Where do we go from here?

For years, donors—especially bilateral development partners—would suspend budgetary support from the Malawi Government based on opinions of the International Monetary Fund (IMF) emanating from the country’s performance under its supported economic programmes—from the Poverty Reduction and Growth Facility to Extended Credit Facilities. The reasons the fund would give for red lights to general budget support would include “economic slippages”, corruption and other governance challenges.

Given that donors constituted at least 40 percent of the national budget, such aid freeze destabilised the country’s fiscal plan, threw the kwacha downhill since foreign aid was the second largest source of foreign currency after tobacco and, therefore, a crucial pillar in terms of balance of payment support.

Capitol Hill would then work hard to get back into good books with the IMF and, therefore, donors who used to congregate under the banner of Common Approach to Budgetary Support (CABS), a powerful group of largely Western donors who exerted massive influence on any administration in Malawi.

But CABS later disbanded and the donor community has never been more confused, even confusing, when it comes to positions on various policy developments in the country.

Even journalists get confused because one moment it is Britain responding to issues on behalf of all donors, the next it is the United States and later it is yet another Western embassy.

The donor community has never been so weak in Malawi. Even the once dreaded IMF is a shadow of its former self as each donor makes decisions based on its own assessment frameworks and not necessarily waiting for greenlight from the fund.

But that is not the subject of today, thus I digress.

The point is that after Cashgate—the blatant thievery that estimates show may have stolen as much as K236 billion in the five years leading to December 2014—most donors killed budgetary support.

Only multilateral institutions such as the World Bank and the African Development Bank (AfDB) would once in a while throw in some crumbs of general budget support, most of which has disappeared lately.

Britain was the first to pull out between 2009 and 2010 after the late president Bingu wa Mutharika pissed the Brits off by kicking out of Malawi their High Commissioner and following Mutharika’s decision to buy himself a presidential jet that his successor, Joyce Banda, eventually sold off to save running costs for a struggling economy.

Of course, under Banda, the money that should have been proceeds from the jet sale miraculously grew wings and flew to mysterious lands.

But other bilateral donors dumped Malawi in 2013 at the climax of Cashgate. That was when we started hearing strange words like off-budget support and donors’ funnelling of money into non-governmental organisations (NGOs), abandoning a government system the development partners described as ‘leaking bucket’.

And so, at least K1 trillion every year found their way from donor capitals into NGOs operating in the country, leaving government to fund its operations mostly with locally generated revenue.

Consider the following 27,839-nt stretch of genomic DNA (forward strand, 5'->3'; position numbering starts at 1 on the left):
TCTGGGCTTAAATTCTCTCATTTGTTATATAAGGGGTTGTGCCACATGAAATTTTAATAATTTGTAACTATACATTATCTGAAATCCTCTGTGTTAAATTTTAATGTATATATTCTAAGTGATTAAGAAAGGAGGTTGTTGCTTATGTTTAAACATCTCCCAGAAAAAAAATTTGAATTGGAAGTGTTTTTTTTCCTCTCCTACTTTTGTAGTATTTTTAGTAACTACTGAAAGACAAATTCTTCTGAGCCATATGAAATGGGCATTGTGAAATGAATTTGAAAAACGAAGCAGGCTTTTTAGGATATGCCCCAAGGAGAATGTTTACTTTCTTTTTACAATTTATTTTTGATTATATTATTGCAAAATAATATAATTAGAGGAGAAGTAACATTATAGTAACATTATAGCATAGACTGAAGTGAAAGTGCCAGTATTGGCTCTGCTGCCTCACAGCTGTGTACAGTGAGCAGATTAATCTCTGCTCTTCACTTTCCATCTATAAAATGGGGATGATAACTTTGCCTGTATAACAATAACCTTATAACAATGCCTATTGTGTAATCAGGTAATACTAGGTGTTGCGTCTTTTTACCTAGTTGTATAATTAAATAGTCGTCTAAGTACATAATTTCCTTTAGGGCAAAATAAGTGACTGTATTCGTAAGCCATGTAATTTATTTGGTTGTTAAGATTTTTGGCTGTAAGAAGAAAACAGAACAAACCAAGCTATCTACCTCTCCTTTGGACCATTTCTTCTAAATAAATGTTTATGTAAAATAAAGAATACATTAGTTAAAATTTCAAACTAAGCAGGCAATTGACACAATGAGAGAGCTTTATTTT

Now donors are up to a rude awakening from their nightmare wrapped in naivety to discover that those who said it is better to stick with the devil you know than the one you don’t, knew what they were talking about after all.

It turns out the NGOs donors trusted so much are no better than Capital Hill. Some observers say they are worse. Even the impact of whatever the NGOs flushed with donor money have been doing wherever they claim to have been with the inflows is nowhere to be seen.

Donors are now bewildered, not knowing what to do or who to deal with anymore. All they could say this week was that they will “continue to monitor” the NGOs as if they were not monitoring them all this time.

How can donors continue trusting NGOs, 90 percent of which do not provide financial reports to the NGO Board as the law dictates? If donors provide these resources in the name of Malawians then is it not right that the NGOs become accountable to the institutions that are funded by Malawians to protect their interests?

So, what happens now?

Donors are confronted by a set of bad news: government—the best machinery for redistributing income and spreading development—is a leaking bucket and full of hardened and heartless thieves. The NGOs donors thought were the alternatives are harbouring thieves too, wearing fake transparency and accountability robes that they discard with contempt once the cameras are gone and journalistic pens stop scribbling.

It is a rock and a hard place that development partners have found themselves in. But when all the chaff is gone, the grain is that the government system remains our best bet despite its faults—and there are many.

This country has systems for checking the Executive, including Parliamentary committees as well as legal and regulatory tools. I know they are still weak, but they can be strengthened. If the government system is broken, let’s all work together to fix it and donors should help the country in doing so.

The problem with NGOs is that they are not a system—they are a bunch of individual predators with special interests, not national priorities that only a central government can champion.

Besides, there is no way donors can claim to support implementation of the Malawi Growth and Development Strategy (MGDS III) when they are propping up parallel forums not aligned to the national blue print to execute programmes in support of broader development goals.

There is need for a serious rethink here.

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